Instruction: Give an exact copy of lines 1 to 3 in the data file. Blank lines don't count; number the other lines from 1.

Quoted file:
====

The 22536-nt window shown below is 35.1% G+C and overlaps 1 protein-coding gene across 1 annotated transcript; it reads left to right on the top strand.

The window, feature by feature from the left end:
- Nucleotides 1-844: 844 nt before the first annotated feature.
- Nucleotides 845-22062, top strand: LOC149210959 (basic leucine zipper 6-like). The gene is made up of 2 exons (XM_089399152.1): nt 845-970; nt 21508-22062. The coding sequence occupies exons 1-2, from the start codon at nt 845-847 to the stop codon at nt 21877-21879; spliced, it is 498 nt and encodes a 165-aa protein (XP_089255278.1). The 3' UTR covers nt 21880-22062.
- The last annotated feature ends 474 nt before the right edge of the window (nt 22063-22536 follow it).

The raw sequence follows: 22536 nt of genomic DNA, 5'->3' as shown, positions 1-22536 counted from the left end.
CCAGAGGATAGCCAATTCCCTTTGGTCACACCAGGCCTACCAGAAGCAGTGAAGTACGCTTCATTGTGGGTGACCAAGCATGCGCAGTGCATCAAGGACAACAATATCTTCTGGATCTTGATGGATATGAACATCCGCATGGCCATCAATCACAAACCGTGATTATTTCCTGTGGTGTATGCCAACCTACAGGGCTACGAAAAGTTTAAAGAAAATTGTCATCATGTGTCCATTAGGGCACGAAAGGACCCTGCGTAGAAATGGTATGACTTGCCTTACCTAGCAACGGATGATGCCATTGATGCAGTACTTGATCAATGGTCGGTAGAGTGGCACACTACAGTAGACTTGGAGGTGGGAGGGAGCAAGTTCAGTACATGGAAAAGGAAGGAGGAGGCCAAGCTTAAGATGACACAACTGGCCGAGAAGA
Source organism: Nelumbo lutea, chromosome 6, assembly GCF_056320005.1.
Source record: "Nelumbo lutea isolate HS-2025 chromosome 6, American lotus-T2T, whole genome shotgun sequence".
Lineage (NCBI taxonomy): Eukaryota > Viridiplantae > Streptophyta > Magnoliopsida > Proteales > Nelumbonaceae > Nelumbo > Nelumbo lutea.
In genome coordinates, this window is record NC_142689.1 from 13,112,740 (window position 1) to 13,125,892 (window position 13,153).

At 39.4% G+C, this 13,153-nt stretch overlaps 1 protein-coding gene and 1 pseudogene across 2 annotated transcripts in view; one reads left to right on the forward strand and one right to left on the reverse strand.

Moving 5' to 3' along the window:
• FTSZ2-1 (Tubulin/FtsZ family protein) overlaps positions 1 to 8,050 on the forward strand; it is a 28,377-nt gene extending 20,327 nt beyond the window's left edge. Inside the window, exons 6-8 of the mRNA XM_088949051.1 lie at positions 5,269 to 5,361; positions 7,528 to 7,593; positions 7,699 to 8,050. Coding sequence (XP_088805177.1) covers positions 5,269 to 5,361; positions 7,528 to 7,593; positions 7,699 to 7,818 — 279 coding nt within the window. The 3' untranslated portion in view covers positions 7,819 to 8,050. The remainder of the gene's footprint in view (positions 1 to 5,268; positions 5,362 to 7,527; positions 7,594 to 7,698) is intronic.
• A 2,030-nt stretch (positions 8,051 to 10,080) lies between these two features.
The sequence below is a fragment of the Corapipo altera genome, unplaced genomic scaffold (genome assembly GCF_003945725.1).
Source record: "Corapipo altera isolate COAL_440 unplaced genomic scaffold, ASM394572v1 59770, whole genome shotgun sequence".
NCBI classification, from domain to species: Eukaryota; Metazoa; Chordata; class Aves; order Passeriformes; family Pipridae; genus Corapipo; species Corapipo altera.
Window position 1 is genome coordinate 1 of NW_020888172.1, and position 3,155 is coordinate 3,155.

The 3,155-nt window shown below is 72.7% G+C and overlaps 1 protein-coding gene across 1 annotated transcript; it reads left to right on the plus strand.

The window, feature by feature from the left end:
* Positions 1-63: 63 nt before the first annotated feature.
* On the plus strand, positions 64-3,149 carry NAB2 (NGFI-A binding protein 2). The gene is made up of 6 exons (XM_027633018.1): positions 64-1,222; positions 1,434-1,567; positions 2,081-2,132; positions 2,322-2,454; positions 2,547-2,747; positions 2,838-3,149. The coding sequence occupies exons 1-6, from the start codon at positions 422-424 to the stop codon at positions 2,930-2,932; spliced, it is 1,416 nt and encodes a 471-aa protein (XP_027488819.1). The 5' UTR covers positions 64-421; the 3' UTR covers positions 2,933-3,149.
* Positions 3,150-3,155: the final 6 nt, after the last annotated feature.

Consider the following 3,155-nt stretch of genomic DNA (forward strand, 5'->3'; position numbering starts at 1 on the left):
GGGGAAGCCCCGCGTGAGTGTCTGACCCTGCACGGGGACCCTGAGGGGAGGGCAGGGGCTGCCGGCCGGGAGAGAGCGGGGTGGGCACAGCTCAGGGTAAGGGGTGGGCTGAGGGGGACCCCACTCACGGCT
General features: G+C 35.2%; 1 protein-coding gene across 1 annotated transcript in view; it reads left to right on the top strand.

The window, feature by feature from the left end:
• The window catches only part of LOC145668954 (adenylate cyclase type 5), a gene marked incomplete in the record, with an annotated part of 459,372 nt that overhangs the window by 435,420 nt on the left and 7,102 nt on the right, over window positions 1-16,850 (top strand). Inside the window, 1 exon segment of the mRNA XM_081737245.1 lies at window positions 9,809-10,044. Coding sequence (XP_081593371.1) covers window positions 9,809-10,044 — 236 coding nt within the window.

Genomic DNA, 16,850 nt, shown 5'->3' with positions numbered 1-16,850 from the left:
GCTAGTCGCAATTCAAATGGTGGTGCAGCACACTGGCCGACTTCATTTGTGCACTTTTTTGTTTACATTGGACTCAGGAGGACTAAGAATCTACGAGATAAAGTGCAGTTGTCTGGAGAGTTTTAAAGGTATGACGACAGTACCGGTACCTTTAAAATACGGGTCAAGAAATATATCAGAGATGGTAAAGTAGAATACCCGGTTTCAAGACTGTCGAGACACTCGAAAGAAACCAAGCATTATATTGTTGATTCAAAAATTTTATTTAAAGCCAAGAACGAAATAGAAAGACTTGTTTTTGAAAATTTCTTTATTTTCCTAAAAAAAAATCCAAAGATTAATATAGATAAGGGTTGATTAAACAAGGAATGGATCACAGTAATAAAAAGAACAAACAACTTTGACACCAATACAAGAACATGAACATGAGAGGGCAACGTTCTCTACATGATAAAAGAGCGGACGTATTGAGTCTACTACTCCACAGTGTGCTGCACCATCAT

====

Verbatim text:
The 22536-nt window shown below is 35.1% G+C and overlaps 1 protein-coding gene across 1 annotated transcript; it reads left to right on the top strand.

The window, feature by feature from the left end:
- Nucleotides 1-844: 844 nt before the first annotated feature.